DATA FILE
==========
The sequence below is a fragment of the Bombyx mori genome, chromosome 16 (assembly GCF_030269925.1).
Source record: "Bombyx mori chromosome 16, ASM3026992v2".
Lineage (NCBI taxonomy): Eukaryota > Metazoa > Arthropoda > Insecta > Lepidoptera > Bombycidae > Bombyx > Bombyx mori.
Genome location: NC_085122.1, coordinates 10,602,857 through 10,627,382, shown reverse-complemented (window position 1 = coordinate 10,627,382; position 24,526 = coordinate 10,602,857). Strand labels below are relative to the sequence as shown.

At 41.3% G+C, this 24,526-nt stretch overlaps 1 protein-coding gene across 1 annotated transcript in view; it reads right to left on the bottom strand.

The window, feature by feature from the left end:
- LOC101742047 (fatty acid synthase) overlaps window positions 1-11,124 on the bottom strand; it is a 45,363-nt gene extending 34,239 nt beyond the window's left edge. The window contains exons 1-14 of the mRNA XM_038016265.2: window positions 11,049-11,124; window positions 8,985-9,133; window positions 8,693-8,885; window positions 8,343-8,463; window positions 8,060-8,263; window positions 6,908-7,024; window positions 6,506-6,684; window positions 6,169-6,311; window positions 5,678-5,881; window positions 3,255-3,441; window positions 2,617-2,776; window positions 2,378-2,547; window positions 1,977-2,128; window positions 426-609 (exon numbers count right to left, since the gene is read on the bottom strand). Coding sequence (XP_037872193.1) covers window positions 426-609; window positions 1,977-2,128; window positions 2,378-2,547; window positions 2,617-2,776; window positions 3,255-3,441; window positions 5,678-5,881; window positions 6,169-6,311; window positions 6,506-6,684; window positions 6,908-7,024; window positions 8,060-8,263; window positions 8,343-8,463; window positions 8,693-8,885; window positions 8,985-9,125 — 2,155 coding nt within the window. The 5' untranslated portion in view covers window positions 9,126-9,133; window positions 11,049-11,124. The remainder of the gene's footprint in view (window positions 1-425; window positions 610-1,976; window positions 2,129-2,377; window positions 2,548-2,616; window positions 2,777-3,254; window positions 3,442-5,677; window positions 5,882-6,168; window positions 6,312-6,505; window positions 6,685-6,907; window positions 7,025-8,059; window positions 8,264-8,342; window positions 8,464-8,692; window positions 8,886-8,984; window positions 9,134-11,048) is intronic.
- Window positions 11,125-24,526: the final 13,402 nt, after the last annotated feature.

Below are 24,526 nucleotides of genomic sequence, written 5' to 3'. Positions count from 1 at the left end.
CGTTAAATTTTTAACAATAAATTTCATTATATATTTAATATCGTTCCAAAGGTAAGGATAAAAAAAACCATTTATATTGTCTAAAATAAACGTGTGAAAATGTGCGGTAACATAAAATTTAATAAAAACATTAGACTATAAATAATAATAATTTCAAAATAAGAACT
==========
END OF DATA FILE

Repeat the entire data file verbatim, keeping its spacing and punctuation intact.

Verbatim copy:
The sequence below is a fragment of the Bombyx mori genome, chromosome 16 (assembly GCF_030269925.1).
Source record: "Bombyx mori chromosome 16, ASM3026992v2".
Lineage (NCBI taxonomy): Eukaryota > Metazoa > Arthropoda > Insecta > Lepidoptera > Bombycidae > Bombyx > Bombyx mori.
Genome location: NC_085122.1, coordinates 10,602,857 through 10,627,382, shown reverse-complemented (window position 1 = coordinate 10,627,382; position 24,526 = coordinate 10,602,857). Strand labels below are relative to the sequence as shown.

At 41.3% G+C, this 24,526-nt stretch overlaps 1 protein-coding gene across 1 annotated transcript in view; it reads right to left on the bottom strand.

The window, feature by feature from the left end:
- LOC101742047 (fatty acid synthase) overlaps window positions 1-11,124 on the bottom strand; it is a 45,363-nt gene extending 34,239 nt beyond the window's left edge. The window contains exons 1-14 of the mRNA XM_038016265.2: window positions 11,049-11,124; window positions 8,985-9,133; window positions 8,693-8,885; window positions 8,343-8,463; window positions 8,060-8,263; window positions 6,908-7,024; window positions 6,506-6,684; window positions 6,169-6,311; window positions 5,678-5,881; window positions 3,255-3,441; window positions 2,617-2,776; window positions 2,378-2,547; window positions 1,977-2,128; window positions 426-609 (exon numbers count right to left, since the gene is read on the bottom strand). Coding sequence (XP_037872193.1) covers window positions 426-609; window positions 1,977-2,128; window positions 2,378-2,547; window positions 2,617-2,776; window positions 3,255-3,441; window positions 5,678-5,881; window positions 6,169-6,311; window positions 6,506-6,684; window positions 6,908-7,024; window positions 8,060-8,263; window positions 8,343-8,463; window positions 8,693-8,885; window positions 8,985-9,125 — 2,155 coding nt within the window. The 5' untranslated portion in view covers window positions 9,126-9,133; window positions 11,049-11,124. The remainder of the gene's footprint in view (window positions 1-425; window positions 610-1,976; window positions 2,129-2,377; window positions 2,548-2,616; window positions 2,777-3,254; window positions 3,442-5,677; window positions 5,882-6,168; window positions 6,312-6,505; window positions 6,685-6,907; window positions 7,025-8,059; window positions 8,264-8,342; window positions 8,464-8,692; window positions 8,886-8,984; window positions 9,134-11,048) is intronic.
- Window positions 11,125-24,526: the final 13,402 nt, after the last annotated feature.

Below are 24,526 nucleotides of genomic sequence, written 5' to 3'. Positions count from 1 at the left end.
CGTTAAATTTTTAACAATAAATTTCATTATATATTTAATATCGTTCCAAAGGTAAGGATAAAAAAAACCATTTATATTGTCTAAAATAAACGTGTGAAAATGTGCGGTAACATAAAATTTAATAAAAACATTAGACTATAAATAATAATAATTTCAAAATAAGAACT